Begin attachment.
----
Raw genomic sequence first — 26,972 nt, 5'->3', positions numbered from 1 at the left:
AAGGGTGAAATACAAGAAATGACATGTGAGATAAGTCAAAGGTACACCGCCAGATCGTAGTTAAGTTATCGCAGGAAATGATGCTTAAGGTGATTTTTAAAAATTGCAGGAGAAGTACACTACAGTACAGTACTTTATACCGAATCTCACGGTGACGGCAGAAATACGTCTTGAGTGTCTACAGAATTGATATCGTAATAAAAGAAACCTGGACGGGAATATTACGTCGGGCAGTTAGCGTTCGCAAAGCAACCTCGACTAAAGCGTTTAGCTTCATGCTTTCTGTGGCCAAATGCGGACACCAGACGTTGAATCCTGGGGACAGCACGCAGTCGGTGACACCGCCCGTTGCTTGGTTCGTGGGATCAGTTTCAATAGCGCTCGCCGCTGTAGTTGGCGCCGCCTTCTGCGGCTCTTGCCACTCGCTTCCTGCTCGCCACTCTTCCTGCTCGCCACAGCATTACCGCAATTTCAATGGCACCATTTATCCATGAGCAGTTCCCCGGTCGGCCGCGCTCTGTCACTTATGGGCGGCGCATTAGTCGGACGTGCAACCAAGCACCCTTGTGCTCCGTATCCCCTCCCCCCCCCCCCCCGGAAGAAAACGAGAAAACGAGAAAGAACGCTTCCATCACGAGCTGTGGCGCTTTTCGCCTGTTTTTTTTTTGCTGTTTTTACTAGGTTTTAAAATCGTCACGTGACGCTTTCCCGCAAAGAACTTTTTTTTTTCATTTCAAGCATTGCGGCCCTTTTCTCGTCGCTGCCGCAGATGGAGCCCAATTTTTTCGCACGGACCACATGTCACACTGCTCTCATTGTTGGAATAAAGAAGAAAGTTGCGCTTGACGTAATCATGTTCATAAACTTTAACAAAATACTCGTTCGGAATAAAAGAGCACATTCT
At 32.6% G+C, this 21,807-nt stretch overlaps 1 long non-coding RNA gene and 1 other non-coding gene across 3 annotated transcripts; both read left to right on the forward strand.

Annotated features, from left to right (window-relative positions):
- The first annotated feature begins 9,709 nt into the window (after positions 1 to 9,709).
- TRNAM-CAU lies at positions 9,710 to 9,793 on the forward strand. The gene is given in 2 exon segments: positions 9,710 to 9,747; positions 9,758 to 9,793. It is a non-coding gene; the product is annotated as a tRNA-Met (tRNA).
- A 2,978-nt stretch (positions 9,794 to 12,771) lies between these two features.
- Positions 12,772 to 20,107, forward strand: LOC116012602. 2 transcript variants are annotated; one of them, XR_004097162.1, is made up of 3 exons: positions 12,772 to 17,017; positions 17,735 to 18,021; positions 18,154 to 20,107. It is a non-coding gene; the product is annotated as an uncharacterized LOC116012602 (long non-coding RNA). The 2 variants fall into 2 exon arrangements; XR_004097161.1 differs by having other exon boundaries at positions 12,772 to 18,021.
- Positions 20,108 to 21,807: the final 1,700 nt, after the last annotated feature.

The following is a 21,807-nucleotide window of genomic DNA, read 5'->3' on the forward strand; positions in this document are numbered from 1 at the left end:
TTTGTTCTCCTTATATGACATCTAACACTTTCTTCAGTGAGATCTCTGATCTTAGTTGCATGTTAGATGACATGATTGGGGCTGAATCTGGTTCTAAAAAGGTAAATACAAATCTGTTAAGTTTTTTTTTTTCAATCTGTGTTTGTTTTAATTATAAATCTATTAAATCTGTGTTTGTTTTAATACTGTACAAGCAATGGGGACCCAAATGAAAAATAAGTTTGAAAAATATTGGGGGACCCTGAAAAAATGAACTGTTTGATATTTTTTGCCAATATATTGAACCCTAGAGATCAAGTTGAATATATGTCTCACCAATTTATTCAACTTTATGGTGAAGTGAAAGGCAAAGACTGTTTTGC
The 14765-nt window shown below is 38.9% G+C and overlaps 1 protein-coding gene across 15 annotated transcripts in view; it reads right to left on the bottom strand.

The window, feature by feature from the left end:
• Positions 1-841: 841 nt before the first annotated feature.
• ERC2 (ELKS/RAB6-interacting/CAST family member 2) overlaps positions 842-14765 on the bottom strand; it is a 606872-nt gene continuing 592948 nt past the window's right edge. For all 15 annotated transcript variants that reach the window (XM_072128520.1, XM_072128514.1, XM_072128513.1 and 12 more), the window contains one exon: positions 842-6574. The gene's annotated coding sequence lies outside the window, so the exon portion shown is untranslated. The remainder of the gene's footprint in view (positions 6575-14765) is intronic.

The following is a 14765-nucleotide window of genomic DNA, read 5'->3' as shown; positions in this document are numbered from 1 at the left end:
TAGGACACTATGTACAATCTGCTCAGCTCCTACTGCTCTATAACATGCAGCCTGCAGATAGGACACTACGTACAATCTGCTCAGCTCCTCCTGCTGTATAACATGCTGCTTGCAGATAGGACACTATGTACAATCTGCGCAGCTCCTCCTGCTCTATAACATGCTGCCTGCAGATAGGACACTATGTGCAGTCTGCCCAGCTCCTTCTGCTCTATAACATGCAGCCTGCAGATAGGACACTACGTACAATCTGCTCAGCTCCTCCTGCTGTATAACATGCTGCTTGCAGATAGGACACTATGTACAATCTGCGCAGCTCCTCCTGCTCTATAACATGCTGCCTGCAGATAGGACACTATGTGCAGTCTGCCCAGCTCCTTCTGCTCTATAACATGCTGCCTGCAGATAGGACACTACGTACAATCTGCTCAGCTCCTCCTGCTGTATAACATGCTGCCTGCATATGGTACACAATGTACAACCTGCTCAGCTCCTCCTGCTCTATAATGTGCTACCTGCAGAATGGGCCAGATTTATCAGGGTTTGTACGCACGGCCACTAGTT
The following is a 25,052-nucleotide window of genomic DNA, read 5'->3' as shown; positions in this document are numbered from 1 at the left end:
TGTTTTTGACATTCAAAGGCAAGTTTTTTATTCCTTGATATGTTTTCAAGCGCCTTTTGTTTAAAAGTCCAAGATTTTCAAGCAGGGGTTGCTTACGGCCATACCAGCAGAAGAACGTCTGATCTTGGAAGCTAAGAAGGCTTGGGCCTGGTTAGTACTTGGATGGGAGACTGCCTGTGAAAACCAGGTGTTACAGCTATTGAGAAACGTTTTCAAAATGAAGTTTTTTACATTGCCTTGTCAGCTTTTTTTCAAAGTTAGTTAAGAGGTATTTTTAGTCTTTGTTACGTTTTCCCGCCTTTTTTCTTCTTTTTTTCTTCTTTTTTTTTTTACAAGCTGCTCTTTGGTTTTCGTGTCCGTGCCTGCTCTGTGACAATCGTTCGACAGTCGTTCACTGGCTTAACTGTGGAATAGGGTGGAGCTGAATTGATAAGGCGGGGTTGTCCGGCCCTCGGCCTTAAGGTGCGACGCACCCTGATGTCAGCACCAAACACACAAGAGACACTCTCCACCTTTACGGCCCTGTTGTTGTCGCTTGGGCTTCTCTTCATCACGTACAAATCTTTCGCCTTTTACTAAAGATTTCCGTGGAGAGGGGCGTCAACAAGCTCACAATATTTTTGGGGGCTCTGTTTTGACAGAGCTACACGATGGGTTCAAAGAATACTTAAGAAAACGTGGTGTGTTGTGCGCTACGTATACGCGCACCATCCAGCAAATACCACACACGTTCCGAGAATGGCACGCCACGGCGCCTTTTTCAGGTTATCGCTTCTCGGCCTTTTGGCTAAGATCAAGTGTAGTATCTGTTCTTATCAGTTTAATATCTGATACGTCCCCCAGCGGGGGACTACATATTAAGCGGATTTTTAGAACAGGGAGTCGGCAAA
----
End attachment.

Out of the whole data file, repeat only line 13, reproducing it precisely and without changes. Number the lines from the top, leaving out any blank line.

The window, feature by feature from the left end: